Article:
China’s crude oil production dropped by 8 percent annually to 31.44 million tons in January and February, as high domestic production costs prompted refineries to import more crude oil, according to data by the Chinese National Bureau of Statistics (NBS).
In the first two months of this year, the total crude processing volume stood at 90.76 million tons, up by 4.3 percent compared to the same period last year.
Crude oil imports, on the other hand, rose by 12.5 percent to 65.8 million tons, Xinhua news agency reports, quoting NBS figures.
Despite the higher global oil prices at around $50 this year, compared to last year’s lows, Chinese refineries still preferred to import crude rather than buy domestically produced oil due to the high production costs, NBS noted, as reported by Xinhua.
China’s domestic crude oil output faltered in 2016, after the oil price slump pushed many of its mature and expensive fields out of the profitability range, and local producers suspended loss-making production from some of those fields.
China’s crude oil production dropped by 335,000 bpd last year, or by 6.9 percent. Even with the higher international oil prices at around and above $50 per barrel, the Chinese output is projected to further decline by another 7 percent in 2017, or by around 240,000 bpd. Related: Saudi Arabia Tries To Reassure Markets After Oil Price Plunge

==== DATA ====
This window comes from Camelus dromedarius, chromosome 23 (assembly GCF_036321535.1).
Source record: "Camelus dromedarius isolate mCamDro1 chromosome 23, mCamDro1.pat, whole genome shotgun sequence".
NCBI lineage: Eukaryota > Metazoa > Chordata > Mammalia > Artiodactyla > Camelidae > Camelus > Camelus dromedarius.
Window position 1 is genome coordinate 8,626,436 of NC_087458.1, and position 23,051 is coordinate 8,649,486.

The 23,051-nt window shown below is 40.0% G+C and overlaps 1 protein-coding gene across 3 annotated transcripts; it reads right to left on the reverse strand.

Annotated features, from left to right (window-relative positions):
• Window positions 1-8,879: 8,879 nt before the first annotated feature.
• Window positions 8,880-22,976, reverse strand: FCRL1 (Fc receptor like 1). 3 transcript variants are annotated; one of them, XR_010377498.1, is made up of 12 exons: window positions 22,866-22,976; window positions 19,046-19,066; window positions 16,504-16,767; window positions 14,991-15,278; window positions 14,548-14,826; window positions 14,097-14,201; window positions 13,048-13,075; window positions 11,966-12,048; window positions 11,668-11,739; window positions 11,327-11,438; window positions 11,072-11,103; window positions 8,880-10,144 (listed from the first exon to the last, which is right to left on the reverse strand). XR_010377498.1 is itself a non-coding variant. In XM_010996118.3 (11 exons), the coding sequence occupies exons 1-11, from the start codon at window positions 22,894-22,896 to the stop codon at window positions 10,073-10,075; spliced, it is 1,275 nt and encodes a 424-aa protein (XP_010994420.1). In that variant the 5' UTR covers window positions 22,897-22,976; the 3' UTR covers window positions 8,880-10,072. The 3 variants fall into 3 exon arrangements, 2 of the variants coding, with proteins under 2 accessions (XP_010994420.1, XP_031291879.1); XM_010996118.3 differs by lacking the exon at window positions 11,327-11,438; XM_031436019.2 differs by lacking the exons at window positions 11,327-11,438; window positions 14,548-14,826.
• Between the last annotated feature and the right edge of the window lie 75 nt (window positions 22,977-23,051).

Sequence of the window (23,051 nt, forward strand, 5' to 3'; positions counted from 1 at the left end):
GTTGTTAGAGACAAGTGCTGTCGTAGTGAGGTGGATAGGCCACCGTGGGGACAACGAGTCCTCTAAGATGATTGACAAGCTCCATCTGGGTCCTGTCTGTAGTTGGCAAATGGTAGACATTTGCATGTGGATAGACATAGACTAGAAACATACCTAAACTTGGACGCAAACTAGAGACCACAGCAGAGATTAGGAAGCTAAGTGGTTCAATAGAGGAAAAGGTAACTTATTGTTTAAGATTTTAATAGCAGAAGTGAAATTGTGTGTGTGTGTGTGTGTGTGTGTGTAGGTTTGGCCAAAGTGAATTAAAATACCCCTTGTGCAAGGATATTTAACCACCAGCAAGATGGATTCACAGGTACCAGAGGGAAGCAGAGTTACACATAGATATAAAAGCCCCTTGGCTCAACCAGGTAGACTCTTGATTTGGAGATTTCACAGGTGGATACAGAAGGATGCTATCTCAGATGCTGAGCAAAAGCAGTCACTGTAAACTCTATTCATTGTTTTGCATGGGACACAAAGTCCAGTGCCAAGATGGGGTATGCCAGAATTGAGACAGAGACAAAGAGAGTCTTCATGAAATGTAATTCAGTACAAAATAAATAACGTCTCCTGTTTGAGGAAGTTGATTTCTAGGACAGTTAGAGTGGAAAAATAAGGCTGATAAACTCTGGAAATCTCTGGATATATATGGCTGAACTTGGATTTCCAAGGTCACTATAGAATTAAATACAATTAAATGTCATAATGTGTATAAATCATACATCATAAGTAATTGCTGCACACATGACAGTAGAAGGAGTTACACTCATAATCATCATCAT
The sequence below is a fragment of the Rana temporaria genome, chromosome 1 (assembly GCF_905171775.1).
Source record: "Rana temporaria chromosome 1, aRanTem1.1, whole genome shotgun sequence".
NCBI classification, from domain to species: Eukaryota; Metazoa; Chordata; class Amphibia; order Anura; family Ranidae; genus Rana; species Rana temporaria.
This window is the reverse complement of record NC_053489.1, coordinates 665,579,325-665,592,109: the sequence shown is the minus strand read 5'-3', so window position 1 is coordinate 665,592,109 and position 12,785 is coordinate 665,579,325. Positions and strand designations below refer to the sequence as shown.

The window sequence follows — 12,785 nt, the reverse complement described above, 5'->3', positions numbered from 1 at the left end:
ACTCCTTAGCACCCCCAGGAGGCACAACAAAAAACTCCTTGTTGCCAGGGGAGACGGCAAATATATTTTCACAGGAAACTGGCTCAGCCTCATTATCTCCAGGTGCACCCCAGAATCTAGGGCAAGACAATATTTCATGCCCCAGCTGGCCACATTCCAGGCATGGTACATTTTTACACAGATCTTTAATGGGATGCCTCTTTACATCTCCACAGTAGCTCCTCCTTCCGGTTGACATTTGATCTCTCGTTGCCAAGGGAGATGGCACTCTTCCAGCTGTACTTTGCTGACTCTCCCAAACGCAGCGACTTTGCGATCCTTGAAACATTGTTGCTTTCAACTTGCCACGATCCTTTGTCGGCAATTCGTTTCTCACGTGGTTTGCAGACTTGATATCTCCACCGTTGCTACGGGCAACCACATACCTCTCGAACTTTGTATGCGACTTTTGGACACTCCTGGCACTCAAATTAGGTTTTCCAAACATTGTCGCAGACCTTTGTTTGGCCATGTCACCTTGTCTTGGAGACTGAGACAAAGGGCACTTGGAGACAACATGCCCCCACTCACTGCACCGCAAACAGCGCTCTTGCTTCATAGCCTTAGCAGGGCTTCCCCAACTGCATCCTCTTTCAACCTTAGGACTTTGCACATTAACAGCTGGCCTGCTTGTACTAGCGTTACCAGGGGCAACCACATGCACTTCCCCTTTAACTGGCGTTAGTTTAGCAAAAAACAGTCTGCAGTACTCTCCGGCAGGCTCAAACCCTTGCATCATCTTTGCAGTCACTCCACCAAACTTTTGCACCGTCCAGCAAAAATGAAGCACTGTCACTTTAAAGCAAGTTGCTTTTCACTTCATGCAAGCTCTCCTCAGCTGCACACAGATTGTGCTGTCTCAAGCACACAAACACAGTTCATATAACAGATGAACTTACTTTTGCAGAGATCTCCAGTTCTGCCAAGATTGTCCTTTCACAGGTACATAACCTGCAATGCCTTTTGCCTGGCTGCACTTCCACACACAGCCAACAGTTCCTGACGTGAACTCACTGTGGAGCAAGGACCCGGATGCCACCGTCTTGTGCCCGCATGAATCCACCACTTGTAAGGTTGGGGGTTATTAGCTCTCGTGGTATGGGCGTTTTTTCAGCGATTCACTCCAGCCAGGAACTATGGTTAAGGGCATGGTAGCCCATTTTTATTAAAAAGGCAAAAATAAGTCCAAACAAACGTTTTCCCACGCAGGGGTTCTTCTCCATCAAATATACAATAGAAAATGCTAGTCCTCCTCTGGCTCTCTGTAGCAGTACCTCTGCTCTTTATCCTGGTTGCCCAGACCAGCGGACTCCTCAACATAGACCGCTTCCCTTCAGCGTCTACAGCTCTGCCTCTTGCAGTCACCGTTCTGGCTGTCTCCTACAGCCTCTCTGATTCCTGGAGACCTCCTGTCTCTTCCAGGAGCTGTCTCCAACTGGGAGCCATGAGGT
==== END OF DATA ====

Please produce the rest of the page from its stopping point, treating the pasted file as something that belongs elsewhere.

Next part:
The Chinese statistics bureau figures from January and February tend to confirm that forecast--Chinese crude oil output is falling, and refiners prefer to turn to imports.
Not only is Chinese production expected to drop this year, it is seen down by 7 percent by 2020 compared to the country’s previous five-year plan, due to lower production from the oldest fields. According to the economic plan for 2016-2020, China’s crude oil output is expected at around 200 million tons by 2020, equal to 4 million bpd, compared to 215 million tons from the 2011-2015 plan.
By Tsvetana Paraskova for Oilprice.com
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